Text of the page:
Several others have tried to match the Bangalore-based company but have failed. “There were a few,” says Ram Badrinathan, Market Analyst at PhoCusWright, “but none could succeed. It’s the management style and execution of redBus that makes it successful.” Several bus ticketing portals, including Ticketvala.com and Abhibus entered the market but did not execute as effectively as redBus. Ticketvala was even acquired by MakeMyTrip but has not been able to make a dent in redBus’ popularity. “OTAs have now started to source their tickets from redBus,” says Mahesh Murthy, Founding Partner, Seed Fund.
Sama attributes this to his ground-up approach to marketing. “When we started the company, I stood outside IT companies during the lunch hour to distribute pamphlets about redBus,” he recalls. He learned what customers wanted and changed his product accordingly. Pilani Soft more than doubled its turnover last fiscal, recording sales of ₹12.14 crore compared to ₹5.19 crore in FY10. It’s inching closer to the black: operating loss in FY11 was ₹3.11 crore, down from ₹3.61 crore the previous year. The equity capital of the company expanded to ₹48 lakh with an infusion of ₹35 crore last fiscal.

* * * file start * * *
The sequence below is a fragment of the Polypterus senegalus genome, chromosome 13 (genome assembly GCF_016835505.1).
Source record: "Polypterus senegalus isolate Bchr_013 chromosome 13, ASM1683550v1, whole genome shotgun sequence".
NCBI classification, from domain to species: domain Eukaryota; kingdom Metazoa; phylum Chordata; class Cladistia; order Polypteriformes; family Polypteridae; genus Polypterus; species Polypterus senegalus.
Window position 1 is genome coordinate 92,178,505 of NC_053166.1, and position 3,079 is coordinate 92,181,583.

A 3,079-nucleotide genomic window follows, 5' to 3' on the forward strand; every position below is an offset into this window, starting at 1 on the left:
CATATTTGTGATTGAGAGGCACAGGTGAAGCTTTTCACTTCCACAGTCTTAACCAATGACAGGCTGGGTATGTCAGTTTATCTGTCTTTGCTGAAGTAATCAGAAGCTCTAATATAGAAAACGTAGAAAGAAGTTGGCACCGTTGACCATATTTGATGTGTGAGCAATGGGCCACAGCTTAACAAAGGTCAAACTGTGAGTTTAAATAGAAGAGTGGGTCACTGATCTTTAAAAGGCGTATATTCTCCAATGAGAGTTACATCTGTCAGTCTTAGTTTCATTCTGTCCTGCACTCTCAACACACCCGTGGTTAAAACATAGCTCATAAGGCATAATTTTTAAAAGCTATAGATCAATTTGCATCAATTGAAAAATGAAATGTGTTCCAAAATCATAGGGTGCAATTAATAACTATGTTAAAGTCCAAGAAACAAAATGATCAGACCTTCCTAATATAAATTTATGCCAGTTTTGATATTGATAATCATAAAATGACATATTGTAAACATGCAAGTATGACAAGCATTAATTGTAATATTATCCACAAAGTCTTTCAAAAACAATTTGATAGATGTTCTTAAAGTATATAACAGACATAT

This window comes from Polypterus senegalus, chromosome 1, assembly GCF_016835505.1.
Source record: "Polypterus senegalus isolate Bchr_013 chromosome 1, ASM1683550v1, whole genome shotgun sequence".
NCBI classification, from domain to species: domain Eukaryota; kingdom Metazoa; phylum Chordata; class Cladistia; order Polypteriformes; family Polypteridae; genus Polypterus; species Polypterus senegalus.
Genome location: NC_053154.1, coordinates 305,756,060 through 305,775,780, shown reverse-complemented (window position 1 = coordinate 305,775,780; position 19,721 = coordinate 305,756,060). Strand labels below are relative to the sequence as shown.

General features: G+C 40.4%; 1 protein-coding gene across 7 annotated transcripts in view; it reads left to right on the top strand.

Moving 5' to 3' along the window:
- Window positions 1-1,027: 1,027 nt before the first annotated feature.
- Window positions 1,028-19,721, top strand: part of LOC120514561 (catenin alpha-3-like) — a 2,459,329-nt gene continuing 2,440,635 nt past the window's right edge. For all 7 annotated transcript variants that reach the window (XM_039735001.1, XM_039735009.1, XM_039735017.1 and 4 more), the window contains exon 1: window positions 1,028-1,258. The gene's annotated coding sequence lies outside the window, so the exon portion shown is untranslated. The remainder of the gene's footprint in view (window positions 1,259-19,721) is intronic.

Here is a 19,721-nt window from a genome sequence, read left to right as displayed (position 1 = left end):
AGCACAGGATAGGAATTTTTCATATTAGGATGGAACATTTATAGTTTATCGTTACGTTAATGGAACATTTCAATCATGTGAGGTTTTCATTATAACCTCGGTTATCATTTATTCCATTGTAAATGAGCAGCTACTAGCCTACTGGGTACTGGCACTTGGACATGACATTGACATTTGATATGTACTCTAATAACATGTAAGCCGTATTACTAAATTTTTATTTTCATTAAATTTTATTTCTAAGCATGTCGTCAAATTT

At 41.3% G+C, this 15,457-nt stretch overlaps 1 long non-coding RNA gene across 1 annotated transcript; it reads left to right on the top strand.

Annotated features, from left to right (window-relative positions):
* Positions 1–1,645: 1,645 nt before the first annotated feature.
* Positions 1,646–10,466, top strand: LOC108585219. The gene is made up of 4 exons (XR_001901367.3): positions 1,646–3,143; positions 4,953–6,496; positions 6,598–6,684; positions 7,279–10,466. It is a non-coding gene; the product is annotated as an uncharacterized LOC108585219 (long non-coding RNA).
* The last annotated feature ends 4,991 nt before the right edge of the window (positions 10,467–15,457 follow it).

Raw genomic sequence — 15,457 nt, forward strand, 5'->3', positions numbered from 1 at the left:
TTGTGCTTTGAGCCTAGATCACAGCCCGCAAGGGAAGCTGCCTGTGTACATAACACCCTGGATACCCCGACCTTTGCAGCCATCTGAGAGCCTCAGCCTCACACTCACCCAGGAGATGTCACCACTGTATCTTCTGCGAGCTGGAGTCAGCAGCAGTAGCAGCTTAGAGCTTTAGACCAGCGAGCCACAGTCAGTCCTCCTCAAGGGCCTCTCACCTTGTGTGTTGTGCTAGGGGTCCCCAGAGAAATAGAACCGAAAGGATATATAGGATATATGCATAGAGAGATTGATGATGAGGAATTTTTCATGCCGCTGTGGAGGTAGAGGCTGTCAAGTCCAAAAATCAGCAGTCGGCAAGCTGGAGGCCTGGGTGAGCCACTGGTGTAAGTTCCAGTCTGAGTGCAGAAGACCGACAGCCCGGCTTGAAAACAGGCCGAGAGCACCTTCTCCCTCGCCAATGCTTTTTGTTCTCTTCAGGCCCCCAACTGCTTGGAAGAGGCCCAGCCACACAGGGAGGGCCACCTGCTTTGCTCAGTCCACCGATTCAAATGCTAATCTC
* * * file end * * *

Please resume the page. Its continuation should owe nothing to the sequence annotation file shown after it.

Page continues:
Sama now plans to target government buses. “IRCTC’s revenue is close to ₹6,000 crore and we [redBus] want to get close to that,” says Murthy, talking about the company’s five-year target. redBus has started services in Bangladesh as well, though that arm is yet to take off fully.
Sama refuses to be drawn into the hotel game, which other OTAs have gotten into. “The bus travel space is worth $2.5 billion and we have been able to access only 3% of the market,” he explains. “There is a lot of headroom for growth.” An IPO is not in the offing anytime soon but “that is a good dream to have, maybe in three years”, Sama adds. For now, he’s focusing on keeping redBus’ accelerator pedal floored.